[2] This blog has analysed the Armenian constitutional reform, including the public debate around it, in the following dates: November 30, 2016; December 9, 2015; September 13, 2015.

[3] ARMINFO News Agency. 2017. “Arsen Babayan: 4 international organizations invited to observe parliamentary elections in Armenia”, January 19.

[4] ARMINFO News Agency. 2017. “Negotiations continue on installing video cameras in polling stations in Armenia, Switalski says”, January 24.

[5] Loda, C., 2016, May. Perception of the EU in Armenia: A View from the Government and Society. In Caucasus, the EU and Russia-Triangular Cooperation? (pp. 131-152). Nomos Verlagsgesellschaft mbH & Co. KG.

[6] Providing a detailed account of the Armenian geopolitical membership may be daunting. Even though the country is geographically much closer to Teheran than to Brussels, the Armenian political narrative has consistently emphasised the belonging of the country to the European-Christian civilisation.

[7] Nye, J.S. 2013. “What China and Russia Don’t Get About Soft Power”, National Herald Tribune, May 2 (Retrieved through LexisNexis).

[8] Loda, C. 2016. “Azerbaijan, Foreign Policy and Public Diplomacy”. Irish Studies in International Affairs, 1-17. Retrieved from http://www.jstor.org/stable/10.3318/isia.2016.27.7.

[9] Also in the case of Azerbaijan, the targeted audience is the western one. For a more detailed analysis, see: Loda, Azerbaijan, Foreign Policy and Public Diplomacy.

Turkey – Constitutional Reform Package Proposing a Presidential System is Presented to Parliament

Turkey’s President Erdoğan is closer than ever to realising his long held dream of introducing a presidential system after receiving the backing of Nationalist Movement Party (MHP) in parliament. Erdoğan’s Justice and Development Party (AKP) secured a deal on a constitutional reform package that would create a strong executive presidency. The proposal was introduced to the Grand National Assembly on the 9th of December, signed by 316 AKP MPs. According to the current Constitution, the proposal needs at least 330 “yes” votes of 550 members of parliament in order to be submited to referendum. The AKP would only need 14 more votes if all of its members vote “yes” in a secret ballot voting. The MHP currently has 39 members in the Parliament. Even though some of the MHP MPs announced that they would vote “no” to the presidential system, the Leader of MHP, Devlet Bahçeli, is likely to secure the needed 14 votes.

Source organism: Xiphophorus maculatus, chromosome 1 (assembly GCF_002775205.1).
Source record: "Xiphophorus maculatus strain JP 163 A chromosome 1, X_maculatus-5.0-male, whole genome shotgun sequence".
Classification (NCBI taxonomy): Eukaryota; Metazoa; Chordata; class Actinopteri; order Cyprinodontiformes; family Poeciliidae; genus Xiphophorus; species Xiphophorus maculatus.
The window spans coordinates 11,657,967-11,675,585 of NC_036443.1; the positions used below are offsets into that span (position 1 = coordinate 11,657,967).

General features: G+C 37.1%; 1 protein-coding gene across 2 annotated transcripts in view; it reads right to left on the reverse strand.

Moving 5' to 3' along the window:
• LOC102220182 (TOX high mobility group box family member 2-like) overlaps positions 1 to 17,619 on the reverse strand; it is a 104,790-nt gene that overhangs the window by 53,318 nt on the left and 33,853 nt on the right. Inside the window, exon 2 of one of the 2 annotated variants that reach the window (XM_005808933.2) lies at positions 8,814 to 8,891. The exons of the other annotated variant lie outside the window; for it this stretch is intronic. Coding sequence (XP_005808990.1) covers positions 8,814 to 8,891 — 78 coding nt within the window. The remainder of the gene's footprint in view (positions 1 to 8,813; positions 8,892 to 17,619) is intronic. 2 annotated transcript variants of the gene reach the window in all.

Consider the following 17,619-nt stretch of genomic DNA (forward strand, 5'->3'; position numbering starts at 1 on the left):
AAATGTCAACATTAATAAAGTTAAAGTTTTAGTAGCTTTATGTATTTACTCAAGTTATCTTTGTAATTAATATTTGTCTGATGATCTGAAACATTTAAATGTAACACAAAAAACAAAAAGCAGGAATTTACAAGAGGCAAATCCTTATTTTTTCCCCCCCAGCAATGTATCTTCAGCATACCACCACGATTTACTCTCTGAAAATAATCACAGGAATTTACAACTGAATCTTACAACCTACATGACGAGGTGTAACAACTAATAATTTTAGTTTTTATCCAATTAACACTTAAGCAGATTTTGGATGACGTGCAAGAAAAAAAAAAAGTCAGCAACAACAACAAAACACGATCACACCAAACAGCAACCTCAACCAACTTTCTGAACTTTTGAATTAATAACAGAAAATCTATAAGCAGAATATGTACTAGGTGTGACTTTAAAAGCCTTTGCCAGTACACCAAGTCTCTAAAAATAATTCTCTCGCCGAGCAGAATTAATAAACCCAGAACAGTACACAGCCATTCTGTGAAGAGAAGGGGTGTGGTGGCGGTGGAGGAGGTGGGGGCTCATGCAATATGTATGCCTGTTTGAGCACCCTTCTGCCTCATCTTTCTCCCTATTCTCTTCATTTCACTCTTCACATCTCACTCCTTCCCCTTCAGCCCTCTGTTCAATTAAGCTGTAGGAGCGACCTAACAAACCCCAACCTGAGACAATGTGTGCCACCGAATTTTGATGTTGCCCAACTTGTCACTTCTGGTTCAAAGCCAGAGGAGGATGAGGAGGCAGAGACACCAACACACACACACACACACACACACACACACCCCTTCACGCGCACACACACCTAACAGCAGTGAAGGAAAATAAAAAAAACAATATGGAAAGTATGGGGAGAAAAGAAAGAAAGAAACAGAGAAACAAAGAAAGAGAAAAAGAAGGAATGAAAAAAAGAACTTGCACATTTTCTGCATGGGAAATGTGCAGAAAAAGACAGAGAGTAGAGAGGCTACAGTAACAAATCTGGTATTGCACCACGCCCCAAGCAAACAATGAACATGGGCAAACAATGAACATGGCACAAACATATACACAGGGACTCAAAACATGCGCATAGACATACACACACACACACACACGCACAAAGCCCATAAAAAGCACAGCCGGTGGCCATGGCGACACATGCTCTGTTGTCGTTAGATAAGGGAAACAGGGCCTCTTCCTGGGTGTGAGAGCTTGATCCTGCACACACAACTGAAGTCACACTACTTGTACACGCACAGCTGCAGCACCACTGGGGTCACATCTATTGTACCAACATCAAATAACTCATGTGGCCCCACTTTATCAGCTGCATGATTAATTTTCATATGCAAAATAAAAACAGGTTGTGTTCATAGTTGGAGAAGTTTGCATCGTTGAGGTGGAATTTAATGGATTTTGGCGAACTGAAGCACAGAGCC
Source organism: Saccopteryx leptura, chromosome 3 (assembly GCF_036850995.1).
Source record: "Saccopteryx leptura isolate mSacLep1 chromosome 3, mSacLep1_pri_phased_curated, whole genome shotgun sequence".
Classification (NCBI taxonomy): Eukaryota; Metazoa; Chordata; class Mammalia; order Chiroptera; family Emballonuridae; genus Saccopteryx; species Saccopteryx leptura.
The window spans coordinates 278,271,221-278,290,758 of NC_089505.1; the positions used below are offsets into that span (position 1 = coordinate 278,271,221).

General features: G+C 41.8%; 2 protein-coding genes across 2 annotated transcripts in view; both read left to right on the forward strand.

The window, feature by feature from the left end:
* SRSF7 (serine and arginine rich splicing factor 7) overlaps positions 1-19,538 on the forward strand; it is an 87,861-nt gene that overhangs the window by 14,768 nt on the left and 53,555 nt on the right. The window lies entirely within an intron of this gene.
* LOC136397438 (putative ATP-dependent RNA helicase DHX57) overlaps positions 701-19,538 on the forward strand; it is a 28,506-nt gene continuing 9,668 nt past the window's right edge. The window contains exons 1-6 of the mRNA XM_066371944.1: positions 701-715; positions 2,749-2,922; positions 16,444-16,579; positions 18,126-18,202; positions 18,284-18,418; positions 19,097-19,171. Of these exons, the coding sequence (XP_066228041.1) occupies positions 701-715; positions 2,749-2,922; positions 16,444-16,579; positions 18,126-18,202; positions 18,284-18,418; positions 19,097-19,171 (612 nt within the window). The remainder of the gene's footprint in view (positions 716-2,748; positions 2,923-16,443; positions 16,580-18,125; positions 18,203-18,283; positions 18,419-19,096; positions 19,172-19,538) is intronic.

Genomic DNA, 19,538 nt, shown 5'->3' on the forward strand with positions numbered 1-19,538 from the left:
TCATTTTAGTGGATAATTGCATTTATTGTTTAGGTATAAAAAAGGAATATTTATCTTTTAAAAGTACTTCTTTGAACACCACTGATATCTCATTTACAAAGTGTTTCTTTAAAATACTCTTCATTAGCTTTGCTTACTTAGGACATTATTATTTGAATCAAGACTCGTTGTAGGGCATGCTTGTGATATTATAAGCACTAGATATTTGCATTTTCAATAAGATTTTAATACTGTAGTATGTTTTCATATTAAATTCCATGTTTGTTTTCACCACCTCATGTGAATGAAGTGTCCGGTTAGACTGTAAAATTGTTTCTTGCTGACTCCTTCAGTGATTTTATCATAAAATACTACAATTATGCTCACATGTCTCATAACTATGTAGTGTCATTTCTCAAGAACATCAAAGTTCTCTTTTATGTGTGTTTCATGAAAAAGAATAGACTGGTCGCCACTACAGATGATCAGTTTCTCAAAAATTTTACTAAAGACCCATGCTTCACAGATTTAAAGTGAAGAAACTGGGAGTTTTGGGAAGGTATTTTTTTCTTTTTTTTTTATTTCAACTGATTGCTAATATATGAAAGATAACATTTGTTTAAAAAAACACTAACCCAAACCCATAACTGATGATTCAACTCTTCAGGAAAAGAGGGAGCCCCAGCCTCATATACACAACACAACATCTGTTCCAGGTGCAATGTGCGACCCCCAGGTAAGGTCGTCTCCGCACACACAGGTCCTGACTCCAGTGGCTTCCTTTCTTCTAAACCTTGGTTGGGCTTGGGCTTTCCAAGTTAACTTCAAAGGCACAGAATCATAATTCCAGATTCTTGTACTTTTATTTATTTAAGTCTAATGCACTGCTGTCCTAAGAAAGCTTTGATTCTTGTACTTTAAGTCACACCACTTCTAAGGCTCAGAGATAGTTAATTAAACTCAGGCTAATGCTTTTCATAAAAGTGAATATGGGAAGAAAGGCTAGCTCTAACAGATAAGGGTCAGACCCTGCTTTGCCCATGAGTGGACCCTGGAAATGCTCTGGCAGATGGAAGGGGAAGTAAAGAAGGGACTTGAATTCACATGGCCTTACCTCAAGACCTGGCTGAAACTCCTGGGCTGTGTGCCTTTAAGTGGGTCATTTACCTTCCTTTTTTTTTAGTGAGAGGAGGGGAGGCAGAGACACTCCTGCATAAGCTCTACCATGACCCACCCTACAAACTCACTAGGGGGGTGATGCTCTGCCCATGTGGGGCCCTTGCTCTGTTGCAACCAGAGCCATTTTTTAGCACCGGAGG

The constitutional reform package replaces the semi-presidential system with a single executive. The president is given very important executive and legislative powers, like vetoing legislation, having the sole authority to prepare and present the budget to the parliament for a simple “yes” or “no” vote, issuing decrees with the force of law where there is no legislation on the matter, declaring a state of emergency and issuing emergency decrees. Ordinary decrees are not able to regulate individual and political rights and freedoms or issues where the constitution openly necessitates legislative rules like taxation. It means that social and economic rights would be able to be regulated by presidential decrees. The authority to issue decrees with the force of law would empower presidents such that under certain political conditions presidents may bypass legislative organs. This authority also differentiates the US model from the Latin American type of presidentialism (Cheibub– Elkins, Ginsburg : 2011).

According to the agreed proposal, the president may also call a referendum on constitutional amendments, dissolve the legislative assembly, appoint and remove all ministers and bureaucrats at will, regulate the entire public service by decrees, appoint a majority of the members of Council of Judges and Public Prosecutors, which oversees judges, and public prosecutors, including appointments to Court of Appeal and three quarters of the members of the Council of State. The president would also be able to appoint a majority of members of the Constitutional Court. This type of power of appointment gives the president total control over the judiciary.

Aside from those strong constitutional powers, the proposal proposed concurrent presidential = and legislative elections. It seems that authors of this proposal wish to secure a majority in the parliament for president’s party. Considering that Turkey has a predominant party system (the AKP won all the elections since 2002) and parties are very cohesive, this formula is likely to secure a clear and obedient majority for presidents in the parliament. Even if they were to lose a majority in the parliament, the president could still rule alone with decrees.